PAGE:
Diesel cars were supposed to be clean, fast and fuel-efficient. But when it turned out Volkswagen had rigged more than 500,000 of its turbo diesel engines to illegally pass U.S. emissions standards, sales came to a screeching halt.
But VW isn't the only one that's been hurt.
In January of this year, Americans bought a grand total of 222 diesel passenger cars and light trucks, down from about 4,500 during the same month the year before.
Demand for diesels from all manufacturers has collapsed since the cheating was revealed in September 2015. And while a few car makers still plan to enter the market, many analysts are now questioning whether so-called "oil-burners" will be able to survive, especially as other high-mileage alternatives come to market.
VW has admitted rigging both the 2.0-liter turbodiesel, or TDI, engine used in models like the Golf and Jetta; as well as the more upmarket 3.0-liter engine found in the big Touareg SUV, as well as products from sibling brands Audi and Porsche. All of the German maker's diesels have been barred from sale pending the approval of an acceptable fix that would allow them to meet U.S. emissions standards.
Until recently, VW had been signaling it was prepared to resume sales soon. And that would have been no surprise considering that, as recently as 2014, its American dealers sold sold 79,422 TDI models, or 21.6 percent of its total U.S. volume.
But, at the Los Angeles Auto Show earlier this month, Hinrich Woebcken, CEO of the Volkswagen Group of America, suggested the company was rethinking its long-term strategy. "Why don't you put the money on the spot where the future is?" he suggested during a conversation with reporters.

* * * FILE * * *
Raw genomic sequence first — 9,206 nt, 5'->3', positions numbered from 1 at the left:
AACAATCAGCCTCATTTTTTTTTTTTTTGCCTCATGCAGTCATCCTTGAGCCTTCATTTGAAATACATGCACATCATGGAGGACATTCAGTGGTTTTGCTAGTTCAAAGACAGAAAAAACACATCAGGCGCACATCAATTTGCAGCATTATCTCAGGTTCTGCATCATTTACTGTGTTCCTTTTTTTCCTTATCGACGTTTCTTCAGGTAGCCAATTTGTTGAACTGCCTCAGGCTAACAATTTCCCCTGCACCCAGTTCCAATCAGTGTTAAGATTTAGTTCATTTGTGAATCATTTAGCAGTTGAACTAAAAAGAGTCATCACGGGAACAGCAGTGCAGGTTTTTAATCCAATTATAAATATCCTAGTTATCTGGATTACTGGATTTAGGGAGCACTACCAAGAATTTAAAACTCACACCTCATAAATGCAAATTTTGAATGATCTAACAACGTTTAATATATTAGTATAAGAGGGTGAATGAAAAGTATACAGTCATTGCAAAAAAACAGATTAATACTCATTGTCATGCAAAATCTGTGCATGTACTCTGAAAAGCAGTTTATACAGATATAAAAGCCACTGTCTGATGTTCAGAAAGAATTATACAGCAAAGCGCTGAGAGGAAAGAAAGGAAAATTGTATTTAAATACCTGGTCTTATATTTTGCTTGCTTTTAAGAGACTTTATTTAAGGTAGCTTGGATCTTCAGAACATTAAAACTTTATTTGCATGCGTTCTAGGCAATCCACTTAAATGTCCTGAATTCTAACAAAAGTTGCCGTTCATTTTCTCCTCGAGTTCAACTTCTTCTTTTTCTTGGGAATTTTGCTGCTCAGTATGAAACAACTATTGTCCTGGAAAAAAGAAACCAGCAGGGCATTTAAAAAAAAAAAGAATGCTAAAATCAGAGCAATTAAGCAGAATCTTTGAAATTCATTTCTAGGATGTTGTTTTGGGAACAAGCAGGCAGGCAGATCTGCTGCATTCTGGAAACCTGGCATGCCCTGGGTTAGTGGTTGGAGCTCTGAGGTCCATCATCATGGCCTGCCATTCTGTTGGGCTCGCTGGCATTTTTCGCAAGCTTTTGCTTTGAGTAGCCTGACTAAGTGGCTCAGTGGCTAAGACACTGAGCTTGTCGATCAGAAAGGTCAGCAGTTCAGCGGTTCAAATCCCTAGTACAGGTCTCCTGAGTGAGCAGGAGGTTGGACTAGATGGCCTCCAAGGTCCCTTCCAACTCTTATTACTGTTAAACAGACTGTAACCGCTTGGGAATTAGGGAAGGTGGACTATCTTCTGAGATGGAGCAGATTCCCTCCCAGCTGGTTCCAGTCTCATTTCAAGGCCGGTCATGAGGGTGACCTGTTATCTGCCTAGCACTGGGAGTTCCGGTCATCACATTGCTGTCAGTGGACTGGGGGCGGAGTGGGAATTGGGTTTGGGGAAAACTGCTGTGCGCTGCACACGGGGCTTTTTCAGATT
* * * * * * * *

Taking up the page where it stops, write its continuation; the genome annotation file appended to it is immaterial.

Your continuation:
Are Friends Electric?
The future, it seems, is electric, at least to Volkswagen's new way of thinking. Earlier in the year, it unveiled the VW I.D. battery-car concept during the Paris Motor Show, with company officials promising a production version delivering around 300 miles per charge would be the first of 30 battery-electric models to come by 2025.
Now, Herbert Diess, the global VW brand boss, has made it official. "At the moment we assume that we will offer no new diesel vehicles in the U.S," Diess told the German business daily Handelsblatt, following announcement of a worldwide turnaround program last week.
A number of old models — apparently including many diesels — will be dropped. VW will eliminate 30,000 jobs in existing operations. But it will create 9,000 new openings, many to develop EVs.
American diesel fans won't be left out entirely by the German automaker. Audi of America President Scott Keogh told Reuters, "Once we hopefully get past everything, I see an opportunity for potentially, probably to offer (a diesel) on one model, and that model would probably be the Q7 SUV."
Whether buyers will even be interested, at that point, remains uncertain, said analyst Stephanie Brinley, of IHS Automotive.
In the wake of the revelations about VW's emissions test scam, demand fell off the cliff. But even before the VW scandal erupted, demand was on the decline. Diesel sales hit a recent peak of 490,000 in the U.S., according to Statista.com, in 2014. But sales of diesel-powered passenger vehicles slumped to just 155,000 last year, according to trade group the Diesel Technology Forum.
"It's hard to determine how much of that was the result of declining interest in diesels and how much was a direct reaction to the VW problem," said Brinley.
Not everyone is ready to walk away from the market. After several years of delay, Mazda is finally getting ready to launch its own SkyActiv diesel engine in the U.S. And there seems to be enough demand in the pickup segment that some makers, notably Nissan and Fiat Chrysler's Ram brand, could continue to offer diesel options.
Several European makers, including Mercedes-Benz and BMW, also continue offering diesels. But they have faced increased regulatory scrutiny and delays getting new models into U.S. showrooms. With those makers also looking at rapidly expanding their battery-car options, Brinley and other analysts question whether such commitments will begin fading away.
So, where many observers were, barely two years ago, predicting a major diesel renaissance in the U.S., such optimistic expectations seem to have been dashed.